First Presidency announces temples for Spokane, Detroit
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Two more locations for temples in the United States have been announced by the First Presidency. The new temples will be built in Detroit, Mich., and Spokane, Wash.
The announcement brings to 89 the number of temples in operation, under construction or planned. Seventeen have been announced since April conference.At that conference, President Gordon B. Hinckley said, "I take this opportunity to announce to the entire Church a program to construct some 30 smaller temples immediately. . . .
"If temple ordinances are an essential part of the restored gospel, and I testify that they are, then we must provide the means by which they can be accomplished. All of our vast family history endeavor is directed to temple work. There is no other purpose for it. The temple ordinances become the crowning blessings the Church has to offer."
Both the Detroit, Mich., area and Spokane, Wash., area have deep roots and a long history in the Church.
The first missionary work in Michigan was done in the spring of 1831 by Lucy Mack Smith, mother of the Prophet Joseph Smith. She visited the family of her late brother Col. Stephen Mack, founder of Pontiac, Mich. An ardent missionary, she advanced the cause of the Restoration to many during her monthlong visit.
Joseph Smith himself visited Michigan in 1834 and spoke to large congregations. A number of branches were established, and many converts gathered with the Saints.
Later in the century, missionaries from the Northwestern States Mission began proselyting in Detroit in 1880, encouraging converts to gather to Utah.
The first permanent branch in Michigan was created in Detroit April 21, 1915, and the first chapel was dedicated there in 1928. Membership grew steadily. In 1952, the Detroit Stake was created with prominent member George W. Romney as president. Brother Romney was Michigan's governor from 1962-69.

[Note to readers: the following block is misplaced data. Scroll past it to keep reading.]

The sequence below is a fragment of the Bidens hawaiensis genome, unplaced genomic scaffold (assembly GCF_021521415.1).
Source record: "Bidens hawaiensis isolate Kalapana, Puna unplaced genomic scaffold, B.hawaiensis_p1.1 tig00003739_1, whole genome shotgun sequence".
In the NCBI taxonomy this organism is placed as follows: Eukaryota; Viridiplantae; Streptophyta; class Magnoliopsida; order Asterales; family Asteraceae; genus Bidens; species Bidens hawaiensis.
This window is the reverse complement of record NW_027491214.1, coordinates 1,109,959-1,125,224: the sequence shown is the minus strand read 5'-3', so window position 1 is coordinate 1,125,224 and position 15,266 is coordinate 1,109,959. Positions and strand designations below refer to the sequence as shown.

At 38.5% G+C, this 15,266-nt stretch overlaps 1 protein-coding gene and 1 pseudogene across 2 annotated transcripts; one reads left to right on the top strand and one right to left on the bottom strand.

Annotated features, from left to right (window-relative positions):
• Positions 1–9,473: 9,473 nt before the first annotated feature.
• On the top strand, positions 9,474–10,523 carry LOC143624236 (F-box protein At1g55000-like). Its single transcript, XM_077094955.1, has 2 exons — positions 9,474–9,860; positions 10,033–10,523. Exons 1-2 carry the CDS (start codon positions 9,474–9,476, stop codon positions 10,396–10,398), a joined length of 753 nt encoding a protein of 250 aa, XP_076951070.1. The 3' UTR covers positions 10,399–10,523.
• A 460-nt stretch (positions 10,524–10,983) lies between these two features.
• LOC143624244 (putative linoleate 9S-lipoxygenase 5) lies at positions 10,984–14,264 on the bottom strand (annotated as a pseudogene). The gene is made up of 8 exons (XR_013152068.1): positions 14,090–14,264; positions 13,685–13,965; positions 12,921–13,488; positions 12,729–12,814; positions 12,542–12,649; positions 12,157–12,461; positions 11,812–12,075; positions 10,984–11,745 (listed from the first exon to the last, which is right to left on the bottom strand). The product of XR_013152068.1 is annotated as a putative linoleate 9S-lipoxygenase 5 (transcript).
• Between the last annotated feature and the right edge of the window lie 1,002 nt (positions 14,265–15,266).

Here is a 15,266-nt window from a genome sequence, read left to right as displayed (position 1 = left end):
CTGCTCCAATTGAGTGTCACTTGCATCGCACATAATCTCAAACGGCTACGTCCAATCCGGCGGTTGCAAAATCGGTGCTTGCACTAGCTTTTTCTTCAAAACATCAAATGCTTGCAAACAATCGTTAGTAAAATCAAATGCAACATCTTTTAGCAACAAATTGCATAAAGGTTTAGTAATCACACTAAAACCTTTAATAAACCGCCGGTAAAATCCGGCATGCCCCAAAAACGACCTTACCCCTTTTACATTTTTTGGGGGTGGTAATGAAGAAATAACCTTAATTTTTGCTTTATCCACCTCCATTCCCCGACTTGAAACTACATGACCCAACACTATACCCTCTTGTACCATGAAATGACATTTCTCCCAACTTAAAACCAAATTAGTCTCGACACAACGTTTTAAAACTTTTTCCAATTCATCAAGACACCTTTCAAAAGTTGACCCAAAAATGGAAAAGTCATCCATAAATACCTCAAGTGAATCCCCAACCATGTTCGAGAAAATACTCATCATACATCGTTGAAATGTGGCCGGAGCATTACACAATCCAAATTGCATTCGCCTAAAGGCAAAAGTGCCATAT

Membership in Michigan at year-end 1997 was 35,000.
The temple in Spokane will serve some 13,200 members in four stakes and the Washington Spokane Mission.
Missionary work in eastern Washington also began early in Church history.
The first missionaries to what was then the Oregon Territory arrived in the 1850s but little permanent progress was made until near the end of the century. At that time members moved into the area from Idaho and Utah.
The first full-time missionaries were active in Spokane in 1896, and in 1897 the headquarters of the Northwestern States Mission was moved to Spokane. Still, progress was slow and opposition high. By 1898, Samantha A. Holden was the lone member in Spokane. Despite this, two years later an Eastern Washington Conference was held with 20 members and one missionary in attendance.
The first Sunday School in Spokane was organized in 1906 and a decade later was organized into a branch. With the onset of World War II, a great number of members came to the area to work in the defense industry, and the first stake was created in 1947. The Washington Spokane Mission was created in 1978.
Washington has a large LDS population, mostly on the coast, with 52 stakes and more than 219,000 members, more than Canada or England. Washington's first temple was completed in Seattle in 1980.
Evidence of the Church's recognition of the importance of temples is found in the number of projects to construct temples. Twelve temples are under construction in: Albuquerque, N.M.; Anchorage, Alaska; Billings, Mont.; Bogota, Colombia; Campinas, Brazil; Boston, Mass.; Colonia Juarez, Mexico; Cochabamba, Bolivia; Guayaquil, Ecuador; Madrid, Spain; Recife, Brazil; and Santo Domingo, Dominican Republic.
Sites designated for 22 temples previously announced that are awaiting construction starts are in: Accra, Ghana; Bismarck, N.D.; Brisbane, Australia; Caracas, Venezuela; Ciudad Juarez, Mexico; Columbus, Ohio; Edmonton, Alberta; Fukuoka, Japan; Halifax, Nova Scotia; Hermosillo, Mexico; Houston, Texas; Kailua Kona, Hawaii; Kiev, Ukraine; Montreal, Quebec; Monterrey, Mexico; Nashville, Tenn.; Porto Alegre, Brazil; Regina, Saskatchewan; Minneapolis/St. Paul, Minn.; Suva, Fiji; Tampico, Mexico; and White Plains, N.Y.